Please use this identifier to cite or link to this item: https://ahro.austin.org.au/austinjspui/handle/1/22884
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dc.contributor.authorWalterfang, Mark-
dc.contributor.authorDi Biase, Maria A-
dc.contributor.authorCropley, Vanessa L-
dc.contributor.authorScott, Andrew M-
dc.contributor.authorO'Keefe, Graeme J-
dc.contributor.authorVelakoulis, Dennis-
dc.contributor.authorPathmaraj, Kunthi-
dc.contributor.authorAckermann, Uwe-
dc.contributor.authorPantelis, Christos-
dc.date2020-
dc.date.accessioned2020-03-31T03:15:24Z-
dc.date.available2020-03-31T03:15:24Z-
dc.date.issued2020-03-24-
dc.identifier.citationNeurology 2020; online first: 24 Marchen
dc.identifier.urihttp://ahro.austin.org.au/austinjspui/handle/1/22884-
dc.description.abstractTo test the hypothesis that neuroinflammation is a key process in adult Niemann-Pick type C (NPC) disease, we undertook PET scanning utilizing a ligand binding activated microglia on 9 patients and 9 age- and sex-matched controls. We scanned all participants with the PET radioligand 11C-(R)-PK-11195 and undertook structural MRI to measure gray matter volume and white matter fractional anisotropy (FA). We found increased binding of 11C-(R)-PK-11195 in total white matter compared to controls (p < 0.01), but not in gray matter regions, and this did not correlate with illness severity or duration. Gray matter was reduced in the thalamus (p < 0.0001) in patients, who also showed widespread reductions in FA across the brain compared to controls (p < 0.001). A significant correlation between 11C-(R)-PK11195 binding and FA was shown (p = 0.002), driven by the NPC patient group. Our findings suggest that neuroinflammation-particularly in white matter-may underpin some structural and degenerative changes in patients with NPC.en
dc.language.isoeng-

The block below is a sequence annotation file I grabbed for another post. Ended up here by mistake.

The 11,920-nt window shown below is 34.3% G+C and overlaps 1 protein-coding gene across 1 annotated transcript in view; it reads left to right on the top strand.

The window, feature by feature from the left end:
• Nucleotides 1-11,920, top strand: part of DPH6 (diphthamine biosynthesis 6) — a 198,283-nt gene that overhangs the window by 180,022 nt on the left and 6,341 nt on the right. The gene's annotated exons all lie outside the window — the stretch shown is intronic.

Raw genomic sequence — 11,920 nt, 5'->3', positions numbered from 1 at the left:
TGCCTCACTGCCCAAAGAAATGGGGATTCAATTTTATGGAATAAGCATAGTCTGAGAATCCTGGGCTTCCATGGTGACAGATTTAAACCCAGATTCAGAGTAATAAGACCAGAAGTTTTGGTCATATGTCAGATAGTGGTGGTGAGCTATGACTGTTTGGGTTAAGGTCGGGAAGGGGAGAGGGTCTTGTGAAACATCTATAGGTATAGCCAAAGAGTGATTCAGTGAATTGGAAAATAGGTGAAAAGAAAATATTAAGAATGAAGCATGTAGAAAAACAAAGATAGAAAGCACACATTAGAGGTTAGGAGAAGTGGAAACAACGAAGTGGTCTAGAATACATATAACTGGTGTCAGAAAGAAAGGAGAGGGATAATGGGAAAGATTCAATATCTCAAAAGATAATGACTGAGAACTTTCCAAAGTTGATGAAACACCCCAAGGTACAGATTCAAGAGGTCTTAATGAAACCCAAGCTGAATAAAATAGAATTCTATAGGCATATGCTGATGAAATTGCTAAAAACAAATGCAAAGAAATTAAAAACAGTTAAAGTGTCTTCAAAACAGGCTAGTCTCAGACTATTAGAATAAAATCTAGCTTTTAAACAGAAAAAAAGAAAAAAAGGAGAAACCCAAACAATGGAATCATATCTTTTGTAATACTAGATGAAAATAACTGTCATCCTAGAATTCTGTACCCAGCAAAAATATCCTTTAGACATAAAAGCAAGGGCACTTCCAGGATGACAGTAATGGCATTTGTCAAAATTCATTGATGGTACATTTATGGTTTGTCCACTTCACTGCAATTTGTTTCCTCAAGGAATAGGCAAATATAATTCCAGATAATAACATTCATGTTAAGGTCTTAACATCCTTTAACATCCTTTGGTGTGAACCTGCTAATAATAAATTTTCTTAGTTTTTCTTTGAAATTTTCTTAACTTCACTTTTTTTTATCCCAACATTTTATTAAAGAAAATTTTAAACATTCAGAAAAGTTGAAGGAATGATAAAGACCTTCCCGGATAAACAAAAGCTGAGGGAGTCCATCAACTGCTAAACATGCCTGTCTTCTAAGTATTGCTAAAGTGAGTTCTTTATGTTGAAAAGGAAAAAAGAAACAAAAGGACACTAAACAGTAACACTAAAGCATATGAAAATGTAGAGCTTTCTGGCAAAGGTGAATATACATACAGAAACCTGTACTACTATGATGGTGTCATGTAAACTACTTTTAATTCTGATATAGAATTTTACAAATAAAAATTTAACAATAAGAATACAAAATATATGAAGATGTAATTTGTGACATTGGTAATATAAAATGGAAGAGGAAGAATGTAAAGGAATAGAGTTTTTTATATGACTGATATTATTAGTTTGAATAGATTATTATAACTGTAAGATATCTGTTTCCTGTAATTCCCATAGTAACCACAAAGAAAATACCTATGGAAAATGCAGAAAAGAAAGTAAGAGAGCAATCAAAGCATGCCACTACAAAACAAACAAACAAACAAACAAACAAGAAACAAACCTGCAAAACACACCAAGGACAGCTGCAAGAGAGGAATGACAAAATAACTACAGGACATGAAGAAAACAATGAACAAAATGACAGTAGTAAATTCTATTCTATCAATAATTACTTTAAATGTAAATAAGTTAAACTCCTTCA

dc.titleImaging of neuroinflammation in adult Niemann-Pick type C disease: A cross-sectional study.en
dc.typeJournal Articleen
dc.identifier.journaltitleNeurologyen
dc.identifier.affiliationFrom the Neuropsychiatry Unit (M.W., D.V.), Royal Melbourne Hospital; Melbourne Neuropsychiatry Centre (M.W., M.A.D., V.L.C., D.V., C.P.), The University of Melbourne & North Western Mental Health; The Florey Institute of Neuroscience and Mental Health (M.W., C.P.), Department of Psychiatry (M.W., M.A.D., V.L.C., D.V., C.P.), and Centre for Neural Engineering, Department of Electrical and Electronic Engineering (C.P.), The University of Melbourne; Department of Molecular Imaging and Therapy (A.M.S., G.O., K.P., U.A.), Austin Health and The University of Melbourne, Heidelberg; Olivia Newton John Cancer Centre and La Trobe University (A.M.S., G.O., U.A.), Melbourne; and Cooperative Centre for Mental Health Research (C.P.), Carlton, Australiaen
dc.identifier.affiliationDepartment of Molecular Imaging and Therapy, Austin Health, Heidelberg, Victoria, Australiaen
dc.identifier.affiliationOlivia Newton-John Cancer Research Institute, Heidelberg, Victoria, Australiaen
dc.identifier.doi10.1212/WNL.0000000000009287en
dc.type.contentTexten
dc.identifier.orcid0000-0002-1389-3691en
dc.identifier.orcid0000-0002-7100-651Xen
dc.identifier.orcid0000-0003-0029-1525en
dc.identifier.orcid0000-0002-6656-295Xen
dc.identifier.orcid0000-0002-8842-8479en
dc.identifier.orcid0000-0002-9565-0238en
dc.identifier.pubmedid32209649-
dc.type.austinJournal Article-
Appears in Collections:Journal articles
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